The challenges of physician alignment are exponentially more complicated today than in recent years. With the (second) wave of practice acquisition and integration well underway, many organizations struggle to visualize a financially-sustainable, value-added long-term strategy for physician alignment. Surprisingly, the employment model continues to be the main focus of healthcare organizations. There are, however, many alternatives to this approach.
Prudent leaders will need to transcend historical approaches to better position physician alignment with the future needs of healthcare delivery systems:
To be best positioned to succeed in a post-reform environment, an organization must utilize alternative, innovative alignment models, other than employment, to its physician customers; models that will enhance both engagement and the bottom line to a greater extent than more “traditional” alignment approaches. These models are highlighted below:
Traditional models, while in many markets still the standard, are largely economic in nature, driving both referrals and volume. These models are often accompanied by limited accountability or demonstrable quality improvement. Physician alignment approaches of the future engender both an increased level of accountability and engagement between organizations and physicians to manage care and improve outcomes and efficiency.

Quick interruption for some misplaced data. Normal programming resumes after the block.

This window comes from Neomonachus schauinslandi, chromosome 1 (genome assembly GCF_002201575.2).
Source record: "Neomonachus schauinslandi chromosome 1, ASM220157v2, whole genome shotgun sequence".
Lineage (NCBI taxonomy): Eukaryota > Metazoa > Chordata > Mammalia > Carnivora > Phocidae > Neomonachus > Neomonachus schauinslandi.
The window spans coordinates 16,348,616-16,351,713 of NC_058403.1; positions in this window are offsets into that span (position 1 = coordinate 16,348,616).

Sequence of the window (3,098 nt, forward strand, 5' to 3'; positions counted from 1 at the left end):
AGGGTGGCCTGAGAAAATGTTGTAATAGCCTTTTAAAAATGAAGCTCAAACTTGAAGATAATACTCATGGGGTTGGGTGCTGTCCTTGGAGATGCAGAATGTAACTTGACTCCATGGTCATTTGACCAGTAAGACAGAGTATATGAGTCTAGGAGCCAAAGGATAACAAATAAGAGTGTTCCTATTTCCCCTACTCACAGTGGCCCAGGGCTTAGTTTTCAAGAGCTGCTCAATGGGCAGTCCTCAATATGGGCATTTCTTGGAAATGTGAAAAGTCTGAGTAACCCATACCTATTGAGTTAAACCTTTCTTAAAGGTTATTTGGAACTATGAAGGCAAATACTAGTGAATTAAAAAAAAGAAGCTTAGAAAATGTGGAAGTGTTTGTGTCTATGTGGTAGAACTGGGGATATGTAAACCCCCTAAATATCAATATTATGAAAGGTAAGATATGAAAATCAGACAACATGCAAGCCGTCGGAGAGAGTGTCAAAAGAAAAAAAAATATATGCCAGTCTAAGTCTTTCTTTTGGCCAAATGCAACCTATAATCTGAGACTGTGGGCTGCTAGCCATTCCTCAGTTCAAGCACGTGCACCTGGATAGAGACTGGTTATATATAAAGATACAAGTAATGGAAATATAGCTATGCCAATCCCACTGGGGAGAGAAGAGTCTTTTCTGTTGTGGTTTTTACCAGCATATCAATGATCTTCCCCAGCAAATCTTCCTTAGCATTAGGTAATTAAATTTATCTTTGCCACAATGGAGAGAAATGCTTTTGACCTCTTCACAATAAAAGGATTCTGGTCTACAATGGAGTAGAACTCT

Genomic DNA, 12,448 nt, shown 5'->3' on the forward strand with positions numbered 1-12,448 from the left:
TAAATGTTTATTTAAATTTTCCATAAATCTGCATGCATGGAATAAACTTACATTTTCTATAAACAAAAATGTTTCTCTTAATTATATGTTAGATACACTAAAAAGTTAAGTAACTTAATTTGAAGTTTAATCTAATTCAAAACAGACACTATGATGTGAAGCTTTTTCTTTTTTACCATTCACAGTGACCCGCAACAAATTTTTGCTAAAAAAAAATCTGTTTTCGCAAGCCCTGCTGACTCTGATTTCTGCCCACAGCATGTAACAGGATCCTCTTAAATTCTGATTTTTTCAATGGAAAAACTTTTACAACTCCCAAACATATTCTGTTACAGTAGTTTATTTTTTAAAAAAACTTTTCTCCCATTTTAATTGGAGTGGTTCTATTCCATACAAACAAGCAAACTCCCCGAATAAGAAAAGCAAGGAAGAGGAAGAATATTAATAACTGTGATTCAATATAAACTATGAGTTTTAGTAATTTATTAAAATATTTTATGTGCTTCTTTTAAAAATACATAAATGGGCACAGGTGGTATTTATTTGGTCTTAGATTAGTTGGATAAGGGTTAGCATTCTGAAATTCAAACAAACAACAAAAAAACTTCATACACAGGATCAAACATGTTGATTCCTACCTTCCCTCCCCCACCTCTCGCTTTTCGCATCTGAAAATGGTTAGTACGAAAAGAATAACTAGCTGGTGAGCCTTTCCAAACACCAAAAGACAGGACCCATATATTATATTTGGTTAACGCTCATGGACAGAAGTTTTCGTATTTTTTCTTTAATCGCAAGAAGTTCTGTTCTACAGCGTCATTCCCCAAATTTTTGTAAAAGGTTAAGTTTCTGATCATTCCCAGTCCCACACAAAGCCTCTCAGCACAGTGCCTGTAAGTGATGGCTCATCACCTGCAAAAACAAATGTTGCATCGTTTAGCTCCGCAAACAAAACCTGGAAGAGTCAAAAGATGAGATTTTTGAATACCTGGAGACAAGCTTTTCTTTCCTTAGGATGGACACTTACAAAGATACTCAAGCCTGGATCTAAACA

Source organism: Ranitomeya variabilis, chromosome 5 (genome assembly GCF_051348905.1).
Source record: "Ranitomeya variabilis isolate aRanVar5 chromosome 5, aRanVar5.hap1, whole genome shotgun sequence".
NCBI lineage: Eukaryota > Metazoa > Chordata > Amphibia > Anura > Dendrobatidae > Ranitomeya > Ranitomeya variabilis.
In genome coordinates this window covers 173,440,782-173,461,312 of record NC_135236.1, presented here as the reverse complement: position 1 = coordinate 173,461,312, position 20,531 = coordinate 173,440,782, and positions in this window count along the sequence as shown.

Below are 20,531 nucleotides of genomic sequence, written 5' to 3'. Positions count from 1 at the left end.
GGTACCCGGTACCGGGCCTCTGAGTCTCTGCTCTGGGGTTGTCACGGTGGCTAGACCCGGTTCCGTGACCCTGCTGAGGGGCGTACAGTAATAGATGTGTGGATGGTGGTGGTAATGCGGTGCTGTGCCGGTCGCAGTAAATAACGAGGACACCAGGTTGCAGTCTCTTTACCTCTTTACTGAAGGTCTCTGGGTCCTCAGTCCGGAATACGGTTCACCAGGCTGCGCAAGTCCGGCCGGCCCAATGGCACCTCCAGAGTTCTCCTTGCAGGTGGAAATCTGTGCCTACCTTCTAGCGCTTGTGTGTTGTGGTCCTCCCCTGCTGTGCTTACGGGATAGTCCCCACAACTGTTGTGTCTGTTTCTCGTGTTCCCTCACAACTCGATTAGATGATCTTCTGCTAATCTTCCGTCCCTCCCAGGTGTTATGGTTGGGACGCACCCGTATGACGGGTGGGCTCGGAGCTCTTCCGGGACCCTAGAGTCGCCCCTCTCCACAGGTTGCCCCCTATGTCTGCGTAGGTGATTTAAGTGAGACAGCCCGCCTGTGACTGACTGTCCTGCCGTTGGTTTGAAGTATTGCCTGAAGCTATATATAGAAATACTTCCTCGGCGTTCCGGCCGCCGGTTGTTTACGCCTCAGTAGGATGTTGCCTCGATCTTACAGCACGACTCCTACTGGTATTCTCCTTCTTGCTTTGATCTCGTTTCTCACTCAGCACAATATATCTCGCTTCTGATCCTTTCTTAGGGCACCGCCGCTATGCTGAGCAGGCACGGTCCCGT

To be fair, the “traditional” models of physician alignment are still relevant, particularly if they are available in addition to those “innovative” approaches as a full complement of physician services offerings with which to approach the market. An organization that offers physician choice in alignment approaches, and one that makes the alignment and integration process seamless to the physician(s) and practice will have the competitive advantage in the market.
Offering this level of structure and support for physicians often has important organizational implications, including increased need for coordination and centralization of physician services across an enterprise. Historically, various hospitals, departments, or other organizational entities were able to employ, contract, or form other types of relationships with individual physicians or groups, without a centralized approval or vetting process.
Many organizations are beginning to employ a “centralized physician services” approach to organizational design, aligning all physician employment, alignment, and, in the case of academic medical centers, faculty activity under one leader in the organization. This model has proven impactful in coordinating both internal physician resources as well as presenting a unified physician brand externally.
A new era healthcare organization must leverage its physician network across all sites and locations to achieve the level of integration needed to fully accept a level of risk that will be required in a post-reform environment.